Anything which uses fossil fuels is going to be priced out of the market very rapidly. A MWh of wind energy that has about 0.008 tons of CO2e that receives $129 on the wholesale market today will cost the end user perhaps $0.07 to use when the carbon price is applied. In 2050, the CO2 intensity of wind energy will have dropped considerably as the manufacturing, distribution and construction of it decarbonize, so it will possibly be in the range of 0.002 tons of CO2e. That might cost the end user $0.06 more.

You can’t decarbonize natural gas generation without bolting on a lot of technology at great expense and burning a lot more energy to get it down to merely worse than wind or solar. The additional costs aren’t at the level of the projected carbon prices, but they are still vastly above the carbon price on wind and solar. As natural gas electricity is already more expensive than wind and solar, it’s just going to be less and less competitive over time.

For cement, the alternatives aren’t quite as clear cut. It is possible to use electric heat for the prices listed above and hence reduce those adders to approaching zero as electricity decarbonizes. The CO2 from the limestone to quicklime process is still outstanding and is roughly double the energy hit, and this is one of the few places I consider that carbon capture and sequestration might have an economically competitive play. Of course, CCS’ boat will be floated exactly the same distance as all of the other low-carbon competitors for cement which are extant but currently aren’t economic. We’ve had alternatives for years, we just chose not to afford them.

As for methanol, it has alternatives, but they aren’t great or inexpensive. Manufacturing the roughly 170 million tons of methanol today is a carbon problem in the range of 500 to 700 million tons of CO2e, a very significant carbon problem, in part because about a third of it is made from coal gas with even higher emissions. Methanol can be made from anthropogenic biomethane, but sources like landfills and dairy barns aren’t nearly as concentrated as natural gas. Modern efficient methanol factories require 3,000 tons of methane a day or more, and big landfills might emit around that much in a year.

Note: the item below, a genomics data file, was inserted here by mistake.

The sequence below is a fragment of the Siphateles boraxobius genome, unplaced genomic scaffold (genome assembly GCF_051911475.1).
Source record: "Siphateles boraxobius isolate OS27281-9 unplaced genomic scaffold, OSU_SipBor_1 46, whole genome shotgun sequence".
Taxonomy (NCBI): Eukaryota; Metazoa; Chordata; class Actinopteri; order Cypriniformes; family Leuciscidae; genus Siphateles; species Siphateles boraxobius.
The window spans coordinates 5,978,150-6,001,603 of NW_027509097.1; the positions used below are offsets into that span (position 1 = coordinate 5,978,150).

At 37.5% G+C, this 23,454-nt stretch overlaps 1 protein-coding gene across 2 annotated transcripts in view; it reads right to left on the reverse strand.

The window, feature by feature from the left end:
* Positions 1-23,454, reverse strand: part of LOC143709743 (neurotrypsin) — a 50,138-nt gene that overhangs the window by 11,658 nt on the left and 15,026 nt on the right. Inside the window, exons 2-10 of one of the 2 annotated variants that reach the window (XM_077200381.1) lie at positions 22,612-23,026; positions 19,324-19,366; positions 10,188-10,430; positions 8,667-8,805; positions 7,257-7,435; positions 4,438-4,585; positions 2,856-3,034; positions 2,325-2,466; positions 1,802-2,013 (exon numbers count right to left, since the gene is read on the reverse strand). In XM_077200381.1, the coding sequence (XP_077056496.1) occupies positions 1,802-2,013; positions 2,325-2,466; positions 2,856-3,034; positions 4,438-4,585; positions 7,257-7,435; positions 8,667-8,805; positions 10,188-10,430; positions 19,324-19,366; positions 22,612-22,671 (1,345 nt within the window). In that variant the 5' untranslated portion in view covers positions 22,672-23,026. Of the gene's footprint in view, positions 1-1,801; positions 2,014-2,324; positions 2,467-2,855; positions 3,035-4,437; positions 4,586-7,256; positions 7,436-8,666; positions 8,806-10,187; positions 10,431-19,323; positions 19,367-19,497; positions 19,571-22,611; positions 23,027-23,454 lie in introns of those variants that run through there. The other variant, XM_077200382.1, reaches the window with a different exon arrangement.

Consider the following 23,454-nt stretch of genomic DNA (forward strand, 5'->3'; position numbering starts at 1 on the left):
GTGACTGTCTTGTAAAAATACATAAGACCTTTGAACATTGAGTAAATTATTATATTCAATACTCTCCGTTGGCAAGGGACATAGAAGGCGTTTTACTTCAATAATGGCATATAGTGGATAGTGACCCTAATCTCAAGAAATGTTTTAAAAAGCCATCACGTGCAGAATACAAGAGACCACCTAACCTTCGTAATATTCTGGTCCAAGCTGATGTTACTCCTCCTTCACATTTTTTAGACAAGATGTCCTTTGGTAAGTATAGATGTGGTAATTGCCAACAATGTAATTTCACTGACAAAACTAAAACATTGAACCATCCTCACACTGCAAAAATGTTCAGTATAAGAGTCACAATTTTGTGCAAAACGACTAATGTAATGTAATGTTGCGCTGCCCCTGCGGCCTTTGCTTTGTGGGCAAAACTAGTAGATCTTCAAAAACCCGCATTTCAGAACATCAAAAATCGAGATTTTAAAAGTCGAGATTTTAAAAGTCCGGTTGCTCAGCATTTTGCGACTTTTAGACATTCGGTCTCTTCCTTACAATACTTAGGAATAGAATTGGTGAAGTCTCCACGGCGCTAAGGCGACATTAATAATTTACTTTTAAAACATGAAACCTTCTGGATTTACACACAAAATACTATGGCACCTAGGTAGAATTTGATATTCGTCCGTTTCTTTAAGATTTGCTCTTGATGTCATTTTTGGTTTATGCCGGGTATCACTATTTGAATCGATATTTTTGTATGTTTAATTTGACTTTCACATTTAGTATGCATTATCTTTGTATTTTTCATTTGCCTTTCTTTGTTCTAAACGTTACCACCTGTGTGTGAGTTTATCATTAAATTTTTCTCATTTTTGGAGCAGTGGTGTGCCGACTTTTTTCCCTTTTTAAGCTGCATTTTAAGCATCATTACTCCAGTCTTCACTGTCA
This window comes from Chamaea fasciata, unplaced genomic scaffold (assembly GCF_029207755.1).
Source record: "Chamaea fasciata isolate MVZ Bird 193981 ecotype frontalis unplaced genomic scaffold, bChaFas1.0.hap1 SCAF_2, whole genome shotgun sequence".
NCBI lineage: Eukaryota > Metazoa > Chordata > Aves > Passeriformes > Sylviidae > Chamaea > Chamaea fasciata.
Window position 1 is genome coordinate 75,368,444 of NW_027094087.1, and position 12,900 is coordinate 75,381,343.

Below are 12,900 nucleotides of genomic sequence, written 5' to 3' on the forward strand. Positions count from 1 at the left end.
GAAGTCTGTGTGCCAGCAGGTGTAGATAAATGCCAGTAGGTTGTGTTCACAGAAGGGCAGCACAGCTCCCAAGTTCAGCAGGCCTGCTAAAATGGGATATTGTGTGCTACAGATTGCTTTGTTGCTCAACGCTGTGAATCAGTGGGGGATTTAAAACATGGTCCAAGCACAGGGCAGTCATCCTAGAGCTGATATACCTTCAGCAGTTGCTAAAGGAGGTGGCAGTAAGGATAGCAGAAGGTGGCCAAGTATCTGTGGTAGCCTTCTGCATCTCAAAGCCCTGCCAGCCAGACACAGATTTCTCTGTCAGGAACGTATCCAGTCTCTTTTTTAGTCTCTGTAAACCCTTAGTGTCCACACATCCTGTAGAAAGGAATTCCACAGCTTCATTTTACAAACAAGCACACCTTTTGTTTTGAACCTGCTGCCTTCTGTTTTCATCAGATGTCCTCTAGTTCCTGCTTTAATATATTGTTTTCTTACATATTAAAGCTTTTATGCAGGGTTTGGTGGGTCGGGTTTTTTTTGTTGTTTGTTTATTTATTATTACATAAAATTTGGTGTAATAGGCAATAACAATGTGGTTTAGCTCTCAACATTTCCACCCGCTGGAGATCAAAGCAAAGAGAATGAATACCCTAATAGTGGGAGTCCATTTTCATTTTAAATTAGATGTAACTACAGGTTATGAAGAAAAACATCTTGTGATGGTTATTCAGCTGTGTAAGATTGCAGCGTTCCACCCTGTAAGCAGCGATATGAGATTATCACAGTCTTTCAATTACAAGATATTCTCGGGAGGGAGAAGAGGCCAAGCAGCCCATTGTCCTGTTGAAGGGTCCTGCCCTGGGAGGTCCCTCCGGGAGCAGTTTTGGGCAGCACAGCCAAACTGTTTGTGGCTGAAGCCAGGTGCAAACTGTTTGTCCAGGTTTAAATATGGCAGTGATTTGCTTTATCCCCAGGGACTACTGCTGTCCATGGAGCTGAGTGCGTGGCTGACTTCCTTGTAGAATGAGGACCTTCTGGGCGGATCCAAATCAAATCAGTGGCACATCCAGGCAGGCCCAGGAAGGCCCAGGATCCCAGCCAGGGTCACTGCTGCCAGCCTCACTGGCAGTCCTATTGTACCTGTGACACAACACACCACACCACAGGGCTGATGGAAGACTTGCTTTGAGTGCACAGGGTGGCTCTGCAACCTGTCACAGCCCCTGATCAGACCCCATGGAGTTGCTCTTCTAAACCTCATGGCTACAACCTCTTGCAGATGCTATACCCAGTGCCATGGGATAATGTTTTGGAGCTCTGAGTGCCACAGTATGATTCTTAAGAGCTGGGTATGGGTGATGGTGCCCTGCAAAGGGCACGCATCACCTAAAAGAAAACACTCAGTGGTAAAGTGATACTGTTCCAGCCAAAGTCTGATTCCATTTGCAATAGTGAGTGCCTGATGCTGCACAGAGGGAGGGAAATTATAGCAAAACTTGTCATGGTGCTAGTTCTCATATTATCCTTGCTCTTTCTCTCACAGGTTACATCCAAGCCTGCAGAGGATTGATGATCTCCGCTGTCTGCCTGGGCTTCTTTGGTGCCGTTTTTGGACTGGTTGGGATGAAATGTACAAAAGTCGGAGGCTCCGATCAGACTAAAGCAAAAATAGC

Anaerobic digesters where waste biomass gets turned into biomethane are a different climate problem, in that they tend to leak badly throughout their supply chain. Any pathway that goes through a high global warming potential gas like methane should be viewed with skepticism. The alternative is synthetic methanol, where the CO2 comes perhaps from the cement plants and the hydrogen comes from electrolysis, but as hydrogen can be green but can’t be cheap, that’s an expensive pathway too. It also can’t reuse existing methanol plants as the process is completely different.

There’s no pathway for methanol that isn’t much more expensive than it is today, so anywhere that there is an alternative, it is likely to be used instead. One way or another, the price for methanol is going way up.

The net of this is that while natural gas the commodity is getting cheaper in recent months, the cost to users will be going up and up over the coming years if they are in the EU or export anything to the EU. That’s true in Canada as well, where the carbon price already applies to methane as well, although the price point is well below the EU’s right now. As an indication of where Canada’s price will be going, the social cost of carbon calculation the country shares with the USA has the real cost of every ton of carbon being much more expensive than our carbon price.

If anything in your value stream uses fossil fuels, and you are competing with organizations which don’t have fossil fuels in their value streams, you are going to be losing business fast in the coming years.

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Michael Barnard

is a climate futurist, strategist and author. He spends his time projecting scenarios for decarbonization 40-80 years into the future. He assists multi-billion dollar investment funds and firms, executives, Boards and startups to pick wisely today. He is founder and Chief Strategist of TFIE Strategy Inc and a member of the Advisory Board of electric aviation startup FLIMAX. He hosts the Redefining Energy - Tech podcast (https://shorturl.at/tuEF5) , a part of the award-winning Redefining Energy team.

Michael Barnard has 648 posts and counting. See all posts by Michael Barnard